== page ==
Meanwhile, there seems to be a general format to news articles which makes understanding issues like this more complex. Journalists generally tend to start at the end of the story for the benefit of the high-tech audience – tell people who already follow the story exactly what new thing has prompted the article – then follow that up with a history lesson and end with alternate viewpoints that argue against the primary view of the article. That makes something like the current story on Google very hard to read, even for those like myself who consider themselves familiar with copyright law (though not a lawyer):

Google’s ‘clean’ Linux headers: Are they really that dirty? • The Register.

So, what is the deal? Well, let’s break it down:

Open Source

Linux is Open Source software, which means its not just free to use but also free to distribute entirely new versions of. You can modify the software, repackage and release as your own stuff.

But there’s a catch: in the case of the base of Linux, the software is released under a license which enforces a rule stating that not only is the software free, but any derivative distributions must also be free (copyleft). You can’t make money off the core Linux distribution, nor can you make money off modifying it and repackaging it.

Many versions (distros) of Linux exist that do make money, notably Red Hat. So, what’s the deal? Those software distros use a modified “header,” which is sort of like the beginning of the program. Those headers introduce some basic information about how the system behaves, setup environment variables and generally inform the user how the software is to be interacted with. As you might imagine, this modified version of the header is also free for download.

Google Android

What has Google done to cause the ruckus? Well, Google’s mobile operating system, Android, is based on Linux. And instead of using a prepackaged, licensed version of the headers, they’ve opted to create their own based on the core Linux headers. For the most part, as far as anyone can tell, all they’ve actually done was strip out comment language that said the distro was for free-use only.

And that’s the problem: to some people, this is the equivalent of tearing the “not for resale” sticker off a bottle of perfume at the store and then turning around and selling it. Whether or not this is actually true boils down to the kind of hair-splitting decisions upon which copyright law – and law itself – exists. In the opinion of those who believe Google has done nothing wrong, the headers for Linux only really define and establish a few relatively trivial variables and as such, do not necessarily constitute anything all that original. Therefore, they don’t necessarily constitute something copyrightable.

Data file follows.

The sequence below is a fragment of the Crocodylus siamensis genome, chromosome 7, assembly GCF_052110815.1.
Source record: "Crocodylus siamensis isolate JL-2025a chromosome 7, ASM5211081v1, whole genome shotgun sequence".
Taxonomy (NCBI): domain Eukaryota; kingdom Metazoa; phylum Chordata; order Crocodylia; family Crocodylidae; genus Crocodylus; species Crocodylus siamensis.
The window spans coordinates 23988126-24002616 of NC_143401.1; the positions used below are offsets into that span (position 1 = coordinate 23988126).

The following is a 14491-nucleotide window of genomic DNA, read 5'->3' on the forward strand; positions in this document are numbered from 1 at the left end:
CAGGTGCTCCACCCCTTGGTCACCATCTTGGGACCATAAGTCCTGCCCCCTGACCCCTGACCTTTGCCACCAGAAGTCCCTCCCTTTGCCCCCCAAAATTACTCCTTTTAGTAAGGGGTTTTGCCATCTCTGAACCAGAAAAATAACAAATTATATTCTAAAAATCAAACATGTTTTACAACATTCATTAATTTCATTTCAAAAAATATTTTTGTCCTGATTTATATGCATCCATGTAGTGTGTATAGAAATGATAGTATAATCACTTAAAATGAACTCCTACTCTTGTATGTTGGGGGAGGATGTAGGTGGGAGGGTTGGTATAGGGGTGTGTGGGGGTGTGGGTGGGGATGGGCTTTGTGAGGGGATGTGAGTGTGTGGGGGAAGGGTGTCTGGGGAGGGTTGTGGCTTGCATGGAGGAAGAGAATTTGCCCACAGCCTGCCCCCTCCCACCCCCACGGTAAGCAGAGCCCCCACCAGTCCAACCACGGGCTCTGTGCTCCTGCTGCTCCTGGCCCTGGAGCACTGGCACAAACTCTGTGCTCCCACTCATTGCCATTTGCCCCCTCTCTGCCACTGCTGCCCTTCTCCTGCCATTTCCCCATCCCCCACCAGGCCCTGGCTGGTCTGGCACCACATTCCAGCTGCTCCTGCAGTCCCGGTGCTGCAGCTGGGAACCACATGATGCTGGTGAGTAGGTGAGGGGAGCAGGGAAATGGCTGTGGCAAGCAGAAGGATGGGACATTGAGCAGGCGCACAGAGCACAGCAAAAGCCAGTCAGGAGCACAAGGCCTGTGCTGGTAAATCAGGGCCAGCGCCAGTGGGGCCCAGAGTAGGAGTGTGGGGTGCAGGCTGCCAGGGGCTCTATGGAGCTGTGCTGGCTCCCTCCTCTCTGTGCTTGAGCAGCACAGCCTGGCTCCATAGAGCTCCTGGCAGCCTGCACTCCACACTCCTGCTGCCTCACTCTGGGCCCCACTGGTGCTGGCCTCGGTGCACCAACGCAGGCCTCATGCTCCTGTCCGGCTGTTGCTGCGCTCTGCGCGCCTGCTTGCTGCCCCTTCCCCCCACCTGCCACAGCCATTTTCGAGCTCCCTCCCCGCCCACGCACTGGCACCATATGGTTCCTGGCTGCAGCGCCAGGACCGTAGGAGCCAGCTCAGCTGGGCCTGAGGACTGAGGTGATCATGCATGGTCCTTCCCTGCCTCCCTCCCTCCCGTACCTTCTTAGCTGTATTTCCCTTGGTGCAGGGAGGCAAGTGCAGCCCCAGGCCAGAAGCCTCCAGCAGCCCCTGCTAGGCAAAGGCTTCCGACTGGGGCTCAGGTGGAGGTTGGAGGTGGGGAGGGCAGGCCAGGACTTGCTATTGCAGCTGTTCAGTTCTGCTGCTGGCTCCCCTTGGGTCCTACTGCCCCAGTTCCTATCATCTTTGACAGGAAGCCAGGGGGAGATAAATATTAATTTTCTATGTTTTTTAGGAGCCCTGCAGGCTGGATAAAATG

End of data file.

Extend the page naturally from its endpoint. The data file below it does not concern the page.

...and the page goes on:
Why did Google chose to go this route? According to the above-linked article, it was because they wanted to keep the issue of GPL out of the user’s experience. I take that to mean they didn’t want users to have to question whether something was legally downloadable or not, just let one Google-defined license define copyright for all apps. Presumably, the GPL licensing on the profit-ready header distribution would have complicated that, at least in the eyes of Google’s executives.

Either way, Google felt comfortable enough – all things in the world of computers revolve around some level of copyright infringement risk – that they opted to create their own headers. It is upon this decision that Android’s fate rests, if its critics are to be believed. It is worth noting that Richard Stallman one of the leading voices in Free Software – and an openly hostile voice against for-profit software – agrees with Google’s assessment of the situation.

The Consequences

Well, with all that out of the way, what earthshakingly-important consequence will there be for all this? Of course, it all comes down to money.

If the Google Android OS is based on the core Linux distro using the copyleft license, then Google cannot charge for its use or development. That’s not a big deal, since Google isn’t really charging for it anyway: unlike Apple, its entirely free to use the Android API and create your own applications from it.

But what about those apps with the $1.99, $2.99 charges on them? Well, you can’t charge for them because they’re based on copyleft software. Whoops! With a single judge’s ruling, any company looking to make money off Android software is out of luck – and may even be subject to lawsuits themselves.